The Federation of International Cricketers' Associations (FICA) on Monday extended its support to the Australian Cricketers' Association (ACA) and its members in their pay dispute with Cricket Australia.
"FICA is concerned with CA's desire to end the percentage revenue sharing model that has so successfully underpinned the partnership between the players and administrators in Australia for twenty years," FICA said in a media statement.
"The model has not only been hugely successful for Australian cricket but has been a model of best practice adopted by associations in cricket and other sports, worldwide," the statement said.
According to FICA, 230 professional cricketers, whom it represents, have been rendered unemployed following the ending of the Memorandum of Understanding (MOU) between the players and CA and the failure of the latter to negotiate a new agreement with the ACA based on the same partnership principles of the previous MOU.
"FICA is also seriously concerned with CA's approach to its dealings with the ACA throughout this ongoing process. FICA commends the ACA and the Australian players for their unity and resolve and for their consistent attempts to negotiate with CA in a professional and transparent manner, including their willingness to use independent mediation to reach a resolution," the statement said.
The cricketers' federation said CA has given indications that it may attempt to restrict now un-contracted players from competing in other cricket events by refusing to grant them a No Objection Certificate (NOC) or threatening them with future playing bans and has opposed it.
"FICA reiterates its strong opposition to any artificial restrictions that unfairly attempt to prevent players from earning a living and that have not been agreed with players or their representatives. FICA believes that such restrictions would be open to legal challenge in most jurisdictions as a restraint of trade," the statement added.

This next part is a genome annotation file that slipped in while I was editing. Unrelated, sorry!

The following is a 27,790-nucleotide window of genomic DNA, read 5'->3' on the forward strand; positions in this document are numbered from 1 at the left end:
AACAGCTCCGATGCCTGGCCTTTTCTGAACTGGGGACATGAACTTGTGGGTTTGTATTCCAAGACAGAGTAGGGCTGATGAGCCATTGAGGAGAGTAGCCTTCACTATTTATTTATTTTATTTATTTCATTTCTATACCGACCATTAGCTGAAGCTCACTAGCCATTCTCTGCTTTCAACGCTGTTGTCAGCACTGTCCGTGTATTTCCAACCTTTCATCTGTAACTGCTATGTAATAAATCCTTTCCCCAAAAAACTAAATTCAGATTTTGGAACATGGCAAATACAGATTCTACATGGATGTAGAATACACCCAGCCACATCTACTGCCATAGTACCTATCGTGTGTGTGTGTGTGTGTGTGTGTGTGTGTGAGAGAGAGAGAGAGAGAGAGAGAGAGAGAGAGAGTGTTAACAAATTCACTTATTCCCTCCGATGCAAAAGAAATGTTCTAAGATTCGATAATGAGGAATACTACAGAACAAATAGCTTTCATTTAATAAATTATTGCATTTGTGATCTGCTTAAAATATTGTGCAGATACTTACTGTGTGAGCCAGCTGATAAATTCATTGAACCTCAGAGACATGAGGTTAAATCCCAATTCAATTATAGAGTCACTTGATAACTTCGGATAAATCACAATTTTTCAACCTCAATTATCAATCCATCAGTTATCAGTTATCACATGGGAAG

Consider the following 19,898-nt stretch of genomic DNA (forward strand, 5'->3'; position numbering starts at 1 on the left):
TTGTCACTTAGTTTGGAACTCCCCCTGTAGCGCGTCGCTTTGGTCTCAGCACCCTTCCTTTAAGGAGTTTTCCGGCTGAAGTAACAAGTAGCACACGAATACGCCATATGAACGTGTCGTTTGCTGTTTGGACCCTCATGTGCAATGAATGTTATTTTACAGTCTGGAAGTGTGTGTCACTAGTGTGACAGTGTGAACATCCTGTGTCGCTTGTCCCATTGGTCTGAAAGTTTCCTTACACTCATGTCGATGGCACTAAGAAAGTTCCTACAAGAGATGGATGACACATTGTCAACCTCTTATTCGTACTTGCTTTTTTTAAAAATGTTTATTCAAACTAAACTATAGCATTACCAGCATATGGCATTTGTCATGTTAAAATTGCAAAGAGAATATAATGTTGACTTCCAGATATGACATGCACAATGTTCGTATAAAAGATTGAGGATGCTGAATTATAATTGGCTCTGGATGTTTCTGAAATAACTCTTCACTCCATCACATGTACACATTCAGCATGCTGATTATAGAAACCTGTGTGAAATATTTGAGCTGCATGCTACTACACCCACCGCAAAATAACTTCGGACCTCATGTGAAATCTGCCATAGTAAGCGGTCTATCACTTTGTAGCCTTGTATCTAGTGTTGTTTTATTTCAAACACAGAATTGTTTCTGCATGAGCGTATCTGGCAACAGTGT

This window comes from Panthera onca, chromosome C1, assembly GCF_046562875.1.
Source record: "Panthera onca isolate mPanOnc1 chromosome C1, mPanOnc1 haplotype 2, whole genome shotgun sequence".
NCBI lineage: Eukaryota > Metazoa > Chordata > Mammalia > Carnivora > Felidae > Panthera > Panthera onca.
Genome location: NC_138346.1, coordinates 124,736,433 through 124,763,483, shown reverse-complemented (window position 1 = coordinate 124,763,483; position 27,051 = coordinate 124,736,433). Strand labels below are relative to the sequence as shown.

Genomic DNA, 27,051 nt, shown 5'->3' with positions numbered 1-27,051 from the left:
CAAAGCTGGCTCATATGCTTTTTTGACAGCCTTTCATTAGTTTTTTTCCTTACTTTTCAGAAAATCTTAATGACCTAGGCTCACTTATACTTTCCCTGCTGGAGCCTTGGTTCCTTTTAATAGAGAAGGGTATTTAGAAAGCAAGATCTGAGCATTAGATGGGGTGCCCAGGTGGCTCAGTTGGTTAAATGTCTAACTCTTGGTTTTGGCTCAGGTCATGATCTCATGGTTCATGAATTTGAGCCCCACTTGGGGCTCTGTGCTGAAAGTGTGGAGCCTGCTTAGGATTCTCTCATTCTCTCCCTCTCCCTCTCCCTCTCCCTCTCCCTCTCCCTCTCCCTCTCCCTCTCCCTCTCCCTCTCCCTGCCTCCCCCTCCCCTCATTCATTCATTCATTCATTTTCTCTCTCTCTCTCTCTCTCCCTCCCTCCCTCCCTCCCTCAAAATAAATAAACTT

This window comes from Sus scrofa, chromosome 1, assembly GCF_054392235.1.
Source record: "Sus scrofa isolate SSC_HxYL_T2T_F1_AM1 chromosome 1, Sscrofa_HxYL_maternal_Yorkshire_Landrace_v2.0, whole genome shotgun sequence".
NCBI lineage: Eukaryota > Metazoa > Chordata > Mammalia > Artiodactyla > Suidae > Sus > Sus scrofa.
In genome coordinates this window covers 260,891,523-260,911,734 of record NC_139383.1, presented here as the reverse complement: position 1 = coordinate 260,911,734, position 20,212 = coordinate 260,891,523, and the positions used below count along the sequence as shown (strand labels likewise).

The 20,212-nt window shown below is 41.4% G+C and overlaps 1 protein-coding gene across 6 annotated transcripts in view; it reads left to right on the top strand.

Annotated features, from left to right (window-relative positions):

"The players are the game. History has shown that where country boards work in genuine partnership with players and their representatives the game thrives and succeeds. Cricket is at a crucial moment in its history, with new and competing markets for players, fans and broadcasters. I believe that boards should be working more collaboratively with players in the current cricket landscape, not pushing them away," said FICA chief, Vikram Solanki.
"FICA and its member associations stand shoulder to shoulder in support of the ACA and the Australian cricketers in their current dispute with their board. As an important stakeholder in the game, players and their associations deserve to be treated with professionalism and respect. It is in the interests of everyone in the world game that the situation in Australia is resolved quickly and in a manner that is acceptable to the players collectively," said Tony Irish, FICA Executive Chairman and SACA CEO.
Former South Africa skipper and FICA Independent Board Member Graeme Smith said, "I was part of a revenue share partnership model for many years as a player and this was a critical factor in fostering the relationship between Board and players. In the current cricket environment where players have other options, I don't understand why a board would want to change a partnership that has proved to be successful."
"It has been heartening to see the unity shown by the male and female players across Australia at a time when they have come under immense pressure. I know there is a lot of support around the world for the principled stance they are taking to maintain a genuine partnership for all players, not just a few," said Lisa Sthalekar, FICA Independent Board Member and ACA Executive Member.